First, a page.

(Visit Chinaworker for detailed analysis on the situation in China and Hong Kong)
Chris Jamieson, Socialist Alternative in England and Wales
With the global disaster of the Coronavirus pandemic, people everywhere are waking up to the lack of concern the capitalist system has for the lives of ordinary people. Even in the ‘developed’ countries, from Italy and Sweden to Australia and Britain, big businesses are gifted with tax cuts and bailout money, while ordinary workers are left to fend for themselves, with shortages of medical and protective equipment for frontline health workers.
No country in the world is immune to the damage, either in terms of people’s health and livelihoods or economic impact. For many Asian nations, however, the pandemic will be an even more appalling disaster, made worse by the dire state of healthcare and infrastructure. As in every country, this is certainly a class issue; the impact on those already living in poverty, from overcrowded slums, to refugee camps and rural areas with little access to services, will be horrific.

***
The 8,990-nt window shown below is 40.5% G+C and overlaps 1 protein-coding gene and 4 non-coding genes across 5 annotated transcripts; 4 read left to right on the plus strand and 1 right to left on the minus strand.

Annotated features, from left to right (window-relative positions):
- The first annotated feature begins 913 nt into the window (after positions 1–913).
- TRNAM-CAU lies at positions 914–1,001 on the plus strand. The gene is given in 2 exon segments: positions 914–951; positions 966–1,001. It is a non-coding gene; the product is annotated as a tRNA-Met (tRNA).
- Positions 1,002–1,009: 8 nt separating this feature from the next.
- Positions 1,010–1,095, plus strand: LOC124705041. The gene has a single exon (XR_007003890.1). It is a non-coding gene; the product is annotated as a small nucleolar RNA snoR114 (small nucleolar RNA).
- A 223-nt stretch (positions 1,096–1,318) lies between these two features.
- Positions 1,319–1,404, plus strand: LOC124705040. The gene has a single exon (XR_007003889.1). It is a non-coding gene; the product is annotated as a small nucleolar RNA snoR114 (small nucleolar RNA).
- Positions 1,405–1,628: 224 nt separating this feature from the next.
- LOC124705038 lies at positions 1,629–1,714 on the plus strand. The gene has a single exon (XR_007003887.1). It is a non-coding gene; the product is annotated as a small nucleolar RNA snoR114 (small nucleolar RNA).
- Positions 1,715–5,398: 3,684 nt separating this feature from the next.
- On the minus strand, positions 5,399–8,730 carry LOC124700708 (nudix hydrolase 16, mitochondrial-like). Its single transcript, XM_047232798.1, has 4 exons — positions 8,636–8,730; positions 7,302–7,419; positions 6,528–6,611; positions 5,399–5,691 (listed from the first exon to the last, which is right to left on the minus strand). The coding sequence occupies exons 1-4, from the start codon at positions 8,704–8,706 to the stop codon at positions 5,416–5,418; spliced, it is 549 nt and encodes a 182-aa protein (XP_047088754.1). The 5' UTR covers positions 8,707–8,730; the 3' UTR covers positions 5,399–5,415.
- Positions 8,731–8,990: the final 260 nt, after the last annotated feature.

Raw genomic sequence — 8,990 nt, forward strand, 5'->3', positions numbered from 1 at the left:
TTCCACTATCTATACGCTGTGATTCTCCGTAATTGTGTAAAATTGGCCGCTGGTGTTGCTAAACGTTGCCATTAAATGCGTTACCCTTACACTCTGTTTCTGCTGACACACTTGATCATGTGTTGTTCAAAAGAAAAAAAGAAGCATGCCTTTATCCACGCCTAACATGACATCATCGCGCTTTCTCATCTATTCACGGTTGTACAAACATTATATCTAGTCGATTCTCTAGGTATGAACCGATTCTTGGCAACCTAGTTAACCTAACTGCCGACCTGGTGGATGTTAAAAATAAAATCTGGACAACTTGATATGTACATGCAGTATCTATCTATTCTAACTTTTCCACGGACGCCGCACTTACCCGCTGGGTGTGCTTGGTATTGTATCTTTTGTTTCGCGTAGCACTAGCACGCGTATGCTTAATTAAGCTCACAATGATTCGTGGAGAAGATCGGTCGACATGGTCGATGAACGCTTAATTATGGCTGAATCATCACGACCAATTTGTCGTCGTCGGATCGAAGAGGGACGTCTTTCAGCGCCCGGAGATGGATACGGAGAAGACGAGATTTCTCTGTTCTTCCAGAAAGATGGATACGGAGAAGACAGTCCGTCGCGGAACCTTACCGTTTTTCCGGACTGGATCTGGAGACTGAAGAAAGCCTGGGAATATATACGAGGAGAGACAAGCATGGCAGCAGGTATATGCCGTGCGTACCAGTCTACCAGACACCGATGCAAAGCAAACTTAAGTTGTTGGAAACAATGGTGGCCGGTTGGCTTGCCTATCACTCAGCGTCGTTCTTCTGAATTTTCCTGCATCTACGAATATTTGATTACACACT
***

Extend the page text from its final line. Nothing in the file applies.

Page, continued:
The dire state of healthcare provision in Nepal was highlighted last year. Government doctors went on strike and brought to the fore the massive problem of the population having no access to government-run services, yet being unable to afford private healthcare. Health workers there also face the risk from a lack of PPE, while both Nepal and Thailand face the issue of masks being hoarded and sold on the black market.